A common problem for resistive loads, like household heating appliances, is that peak current is drawn on startup.
I have come across ICLs (inrush current limiters), which are cheap components. Do they solve the peak cold-start problem? If so, is there some other reason why they aren't frequently or always used in household resistive heating appliances?
Aside from the startup phase, I am wondering if "intelligent" (but still, household/countertop-level) appliances can be equipped with other countermeasures to overloading whatever circuit they're connected to. For example: is it possible to sense or infer line load? Perhaps based on voltage variations? And if so are there any common current-limiting components that can be put on a 120V 15A device to modulate its load in response to circuit conditions?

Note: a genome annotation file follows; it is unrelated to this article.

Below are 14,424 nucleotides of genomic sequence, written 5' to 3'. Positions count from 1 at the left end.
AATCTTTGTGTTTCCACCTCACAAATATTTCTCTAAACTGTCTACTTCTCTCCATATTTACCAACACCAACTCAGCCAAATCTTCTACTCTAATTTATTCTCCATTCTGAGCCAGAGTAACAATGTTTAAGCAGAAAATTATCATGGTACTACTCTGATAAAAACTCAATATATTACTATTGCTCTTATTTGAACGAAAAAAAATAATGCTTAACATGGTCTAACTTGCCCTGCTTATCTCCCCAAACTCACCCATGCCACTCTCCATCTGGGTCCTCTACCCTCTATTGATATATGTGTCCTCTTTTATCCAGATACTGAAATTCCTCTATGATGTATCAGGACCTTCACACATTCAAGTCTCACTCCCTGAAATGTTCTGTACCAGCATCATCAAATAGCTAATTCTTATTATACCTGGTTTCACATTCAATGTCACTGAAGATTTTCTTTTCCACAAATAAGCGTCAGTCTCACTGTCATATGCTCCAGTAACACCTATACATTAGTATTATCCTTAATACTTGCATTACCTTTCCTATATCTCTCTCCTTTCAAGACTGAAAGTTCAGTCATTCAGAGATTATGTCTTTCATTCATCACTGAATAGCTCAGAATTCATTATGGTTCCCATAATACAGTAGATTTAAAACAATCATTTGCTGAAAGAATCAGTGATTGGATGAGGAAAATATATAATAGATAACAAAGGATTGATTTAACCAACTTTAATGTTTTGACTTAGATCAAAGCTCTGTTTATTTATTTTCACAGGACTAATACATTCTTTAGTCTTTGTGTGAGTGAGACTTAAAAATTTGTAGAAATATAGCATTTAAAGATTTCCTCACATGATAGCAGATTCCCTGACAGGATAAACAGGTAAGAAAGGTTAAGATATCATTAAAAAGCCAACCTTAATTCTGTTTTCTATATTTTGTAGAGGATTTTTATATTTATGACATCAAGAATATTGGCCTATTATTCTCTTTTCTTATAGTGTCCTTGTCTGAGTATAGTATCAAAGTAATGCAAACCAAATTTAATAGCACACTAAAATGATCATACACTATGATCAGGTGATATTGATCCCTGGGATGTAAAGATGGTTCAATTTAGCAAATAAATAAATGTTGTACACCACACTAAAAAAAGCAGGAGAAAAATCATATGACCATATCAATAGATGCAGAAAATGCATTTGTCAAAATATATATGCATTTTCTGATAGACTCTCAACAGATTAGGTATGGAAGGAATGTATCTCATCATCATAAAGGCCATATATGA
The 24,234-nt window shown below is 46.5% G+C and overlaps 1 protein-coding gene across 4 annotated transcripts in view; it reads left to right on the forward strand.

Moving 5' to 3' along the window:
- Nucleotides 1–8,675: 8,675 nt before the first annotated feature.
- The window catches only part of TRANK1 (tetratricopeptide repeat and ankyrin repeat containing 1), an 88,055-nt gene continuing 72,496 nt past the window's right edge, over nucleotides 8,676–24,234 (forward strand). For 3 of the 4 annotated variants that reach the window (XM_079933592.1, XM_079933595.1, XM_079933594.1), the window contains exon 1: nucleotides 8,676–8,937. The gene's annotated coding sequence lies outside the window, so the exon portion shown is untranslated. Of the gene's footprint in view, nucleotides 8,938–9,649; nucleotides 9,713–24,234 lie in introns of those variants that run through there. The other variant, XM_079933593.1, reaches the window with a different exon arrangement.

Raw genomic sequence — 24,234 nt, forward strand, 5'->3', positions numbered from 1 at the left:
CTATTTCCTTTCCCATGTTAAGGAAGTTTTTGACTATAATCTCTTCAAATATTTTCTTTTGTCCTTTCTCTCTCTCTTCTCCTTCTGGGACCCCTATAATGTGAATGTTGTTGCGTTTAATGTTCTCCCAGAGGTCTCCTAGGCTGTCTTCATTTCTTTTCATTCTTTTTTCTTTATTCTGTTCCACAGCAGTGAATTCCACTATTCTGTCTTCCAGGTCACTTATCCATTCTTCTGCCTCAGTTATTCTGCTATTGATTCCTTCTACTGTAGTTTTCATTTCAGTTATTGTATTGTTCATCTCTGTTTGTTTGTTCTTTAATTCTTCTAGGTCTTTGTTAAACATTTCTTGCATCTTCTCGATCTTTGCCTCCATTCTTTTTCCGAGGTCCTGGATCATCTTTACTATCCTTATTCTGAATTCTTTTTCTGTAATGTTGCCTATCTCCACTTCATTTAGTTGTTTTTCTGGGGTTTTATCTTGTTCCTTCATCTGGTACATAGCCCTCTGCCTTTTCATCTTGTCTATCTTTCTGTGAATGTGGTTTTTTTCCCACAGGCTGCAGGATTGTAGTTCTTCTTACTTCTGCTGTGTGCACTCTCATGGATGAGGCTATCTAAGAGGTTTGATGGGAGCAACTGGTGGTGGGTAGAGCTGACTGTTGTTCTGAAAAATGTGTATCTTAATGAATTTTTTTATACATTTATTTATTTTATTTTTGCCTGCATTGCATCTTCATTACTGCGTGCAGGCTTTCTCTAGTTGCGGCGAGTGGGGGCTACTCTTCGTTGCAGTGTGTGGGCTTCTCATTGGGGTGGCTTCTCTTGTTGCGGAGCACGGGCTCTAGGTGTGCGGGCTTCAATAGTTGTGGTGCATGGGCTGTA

Original question, closed presumably due to the distracting example, but left here so the previous comments and answers make sense:
I have a toaster and coffeemaker – two resistive loads – on the same kitchen circuit. My old coffeemaker would trip the circuit if run together with the toaster. A new coffeemaker heats water even faster but does not trip the circuit when run with the toaster.
So is there a way that such a household device can intelligently regulate its current consumption to avoid overloading a circuit?
E.g., is there some reliable line indication that it is being overloaded, like a drop in voltage?
And is there any other common current-limiting component that can be put on a 120V 15A device to react to any line feedback?